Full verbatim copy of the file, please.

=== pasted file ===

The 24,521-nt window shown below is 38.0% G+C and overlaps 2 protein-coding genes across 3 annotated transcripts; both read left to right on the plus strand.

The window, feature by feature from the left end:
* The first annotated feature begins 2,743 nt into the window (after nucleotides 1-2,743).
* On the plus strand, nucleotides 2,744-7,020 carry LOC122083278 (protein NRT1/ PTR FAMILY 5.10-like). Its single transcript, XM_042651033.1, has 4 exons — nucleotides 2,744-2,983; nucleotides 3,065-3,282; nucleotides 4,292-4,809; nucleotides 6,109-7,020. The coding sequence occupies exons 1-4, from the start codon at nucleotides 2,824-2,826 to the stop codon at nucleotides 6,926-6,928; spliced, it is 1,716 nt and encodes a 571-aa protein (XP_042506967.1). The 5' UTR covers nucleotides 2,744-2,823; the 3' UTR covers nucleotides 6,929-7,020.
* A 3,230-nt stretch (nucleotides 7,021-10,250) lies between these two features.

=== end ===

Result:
The 24,521-nt window shown below is 38.0% G+C and overlaps 2 protein-coding genes across 3 annotated transcripts; both read left to right on the plus strand.

The window, feature by feature from the left end:
* The first annotated feature begins 2,743 nt into the window (after nucleotides 1-2,743).
* On the plus strand, nucleotides 2,744-7,020 carry LOC122083278 (protein NRT1/ PTR FAMILY 5.10-like). Its single transcript, XM_042651033.1, has 4 exons — nucleotides 2,744-2,983; nucleotides 3,065-3,282; nucleotides 4,292-4,809; nucleotides 6,109-7,020. The coding sequence occupies exons 1-4, from the start codon at nucleotides 2,824-2,826 to the stop codon at nucleotides 6,926-6,928; spliced, it is 1,716 nt and encodes a 571-aa protein (XP_042506967.1). The 5' UTR covers nucleotides 2,744-2,823; the 3' UTR covers nucleotides 6,929-7,020.
* A 3,230-nt stretch (nucleotides 7,021-10,250) lies between these two features.